The best third-party sound sets are an education: they showcase someone else's take on your software, offer new ways of doing everyday things, and show directions that might not have occurred to you. So Flatpack 3 could be the perfect third-party Refill for people who don't like third-party Refills! Derek Johnson
There are no prizes for guessing that Funk City 2 is Big Fish Audio's follow up to their earlier Funk City. Volume 2 has a lot to live up to, as Paul Sellars gave it a five-star rating back in SOS February 2006. BFA have obviously decided on the 'if it ain't broke, don't fix it' route, because Funk City 2 follows a similar format, offering some 29 different construction kits containing over 600 individual loops. This time, of course, these are presented in 24-bit, 44.1kHz resolution, rather than the 16-bit resolution of the original release. Tempos are all in the 70-130 bpm range, and the folder for each kit includes both the original recording tempo and key. Instruments used include drums, percussion (mostly tambourine and conga), electric bass and guitar, trumpet, saxophone, piano, Rhodes, clavinet and a few other minor elements such as processed vocals and scratches.
Many of Paul's comments about the original Funk City apply equally well here. For example, there's a very strong '70s vibe to the performances, but the recording and production are bang up-to-date: everything sounds very crisp and punchy, and the drums in particular strike just the right balance, solid and powerful without being too 'rock' and overpowering. The performances themselves are excellent: there's not a hint of pastiche, just convincing, genuine playing... very funky indeed! In auditioning the various kits, I caught hints of the music from 1970s cop shows like Starsky and Hutch or The Professionals (in a good way!), classic Earth, Wind and Fire, and even Grace Jones's 'Pull Up To The Bumper'.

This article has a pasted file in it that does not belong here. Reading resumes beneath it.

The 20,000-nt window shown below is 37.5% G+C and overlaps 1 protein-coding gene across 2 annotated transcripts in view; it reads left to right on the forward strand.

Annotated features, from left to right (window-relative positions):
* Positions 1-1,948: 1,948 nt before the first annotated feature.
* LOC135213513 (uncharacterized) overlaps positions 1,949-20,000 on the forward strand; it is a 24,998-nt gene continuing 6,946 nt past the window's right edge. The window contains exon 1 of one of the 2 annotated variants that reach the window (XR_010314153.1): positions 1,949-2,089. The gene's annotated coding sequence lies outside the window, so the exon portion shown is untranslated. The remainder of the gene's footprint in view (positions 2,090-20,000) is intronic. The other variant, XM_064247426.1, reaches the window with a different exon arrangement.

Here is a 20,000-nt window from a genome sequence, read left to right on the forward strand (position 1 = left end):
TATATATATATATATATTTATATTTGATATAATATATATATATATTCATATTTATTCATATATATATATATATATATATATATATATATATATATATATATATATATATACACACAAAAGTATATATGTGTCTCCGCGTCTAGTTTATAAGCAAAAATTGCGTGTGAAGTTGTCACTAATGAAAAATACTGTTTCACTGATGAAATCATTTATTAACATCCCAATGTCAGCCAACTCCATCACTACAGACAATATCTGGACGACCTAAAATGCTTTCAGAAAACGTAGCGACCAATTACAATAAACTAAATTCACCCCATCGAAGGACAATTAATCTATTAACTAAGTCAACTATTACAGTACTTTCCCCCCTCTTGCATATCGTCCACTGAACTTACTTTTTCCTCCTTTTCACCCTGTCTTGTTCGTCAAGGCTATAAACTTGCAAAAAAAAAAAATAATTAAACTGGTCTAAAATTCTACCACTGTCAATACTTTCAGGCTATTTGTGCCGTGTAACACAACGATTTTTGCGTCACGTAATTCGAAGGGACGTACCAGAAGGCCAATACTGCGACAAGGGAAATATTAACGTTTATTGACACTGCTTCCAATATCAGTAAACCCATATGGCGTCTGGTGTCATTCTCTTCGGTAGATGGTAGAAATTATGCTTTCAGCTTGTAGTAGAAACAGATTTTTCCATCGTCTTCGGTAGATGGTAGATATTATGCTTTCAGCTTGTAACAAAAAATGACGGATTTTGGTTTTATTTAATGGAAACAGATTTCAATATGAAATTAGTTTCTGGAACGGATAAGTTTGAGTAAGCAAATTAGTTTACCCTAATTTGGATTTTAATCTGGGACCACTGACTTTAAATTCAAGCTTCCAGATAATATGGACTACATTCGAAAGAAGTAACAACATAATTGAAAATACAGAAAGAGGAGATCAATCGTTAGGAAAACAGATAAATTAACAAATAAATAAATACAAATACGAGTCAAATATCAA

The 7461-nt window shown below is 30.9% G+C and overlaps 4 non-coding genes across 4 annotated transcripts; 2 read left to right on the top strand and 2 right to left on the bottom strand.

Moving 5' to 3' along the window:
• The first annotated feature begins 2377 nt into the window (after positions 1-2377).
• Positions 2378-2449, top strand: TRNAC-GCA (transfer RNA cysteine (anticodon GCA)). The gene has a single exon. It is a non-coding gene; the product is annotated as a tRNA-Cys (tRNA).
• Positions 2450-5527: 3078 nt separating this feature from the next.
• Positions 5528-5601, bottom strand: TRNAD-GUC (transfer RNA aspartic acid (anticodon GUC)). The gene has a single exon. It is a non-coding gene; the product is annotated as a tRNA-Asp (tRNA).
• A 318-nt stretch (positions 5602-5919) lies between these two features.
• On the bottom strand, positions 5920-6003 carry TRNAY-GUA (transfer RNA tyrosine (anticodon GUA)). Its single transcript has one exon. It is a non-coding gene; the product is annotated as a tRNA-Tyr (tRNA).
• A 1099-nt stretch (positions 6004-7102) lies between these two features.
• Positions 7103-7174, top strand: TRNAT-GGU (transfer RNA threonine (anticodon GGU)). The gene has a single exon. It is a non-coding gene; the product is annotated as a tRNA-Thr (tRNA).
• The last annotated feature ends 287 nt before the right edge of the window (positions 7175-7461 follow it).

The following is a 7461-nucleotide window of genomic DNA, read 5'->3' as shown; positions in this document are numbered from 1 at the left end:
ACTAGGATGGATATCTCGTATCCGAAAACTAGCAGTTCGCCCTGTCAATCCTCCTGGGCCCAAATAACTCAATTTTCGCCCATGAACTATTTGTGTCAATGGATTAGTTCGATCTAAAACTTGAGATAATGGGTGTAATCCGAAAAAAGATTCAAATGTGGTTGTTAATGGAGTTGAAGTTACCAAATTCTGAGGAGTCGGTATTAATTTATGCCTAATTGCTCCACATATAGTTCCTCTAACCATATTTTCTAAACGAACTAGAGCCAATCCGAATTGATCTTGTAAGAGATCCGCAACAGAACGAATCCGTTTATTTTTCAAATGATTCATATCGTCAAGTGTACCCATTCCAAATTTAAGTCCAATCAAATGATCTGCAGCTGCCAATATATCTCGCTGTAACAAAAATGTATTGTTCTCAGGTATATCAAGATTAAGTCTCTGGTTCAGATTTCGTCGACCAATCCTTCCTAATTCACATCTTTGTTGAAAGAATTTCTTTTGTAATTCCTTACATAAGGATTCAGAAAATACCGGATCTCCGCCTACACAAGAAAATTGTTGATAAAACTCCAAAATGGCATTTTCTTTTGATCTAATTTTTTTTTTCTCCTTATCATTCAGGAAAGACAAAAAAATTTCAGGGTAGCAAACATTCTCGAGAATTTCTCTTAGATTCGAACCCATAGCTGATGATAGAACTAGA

Each construction kit features a goodly dose of loops, with an average of 20 in each kit, and there's usually more than one bass and drum loop to choose from — which overcomes a common problem with the construction-kit format, making it easy to build arrangements that have sufficient variation to keep things interesting. Usefully, there's also a consistency of sound across the various kits: this is just one of those construction-kit libraries where the individual elements all just seem to fall together really well. While the drums and bass playing provide an excellent groove, the musical decoration from the guitars (with some nice wah-wah examples), the clavinet, and in particular, the horns, is great.
If you're a budding producer looking for some genuine funk inspiration for your projects, you really could do a lot worse than starting with both the original Funk City and Funk City 2. I think this library represents very good value for money, and if you liked the original release, my guess is that you'll want to add this to your collection. Highly recommended! John Walden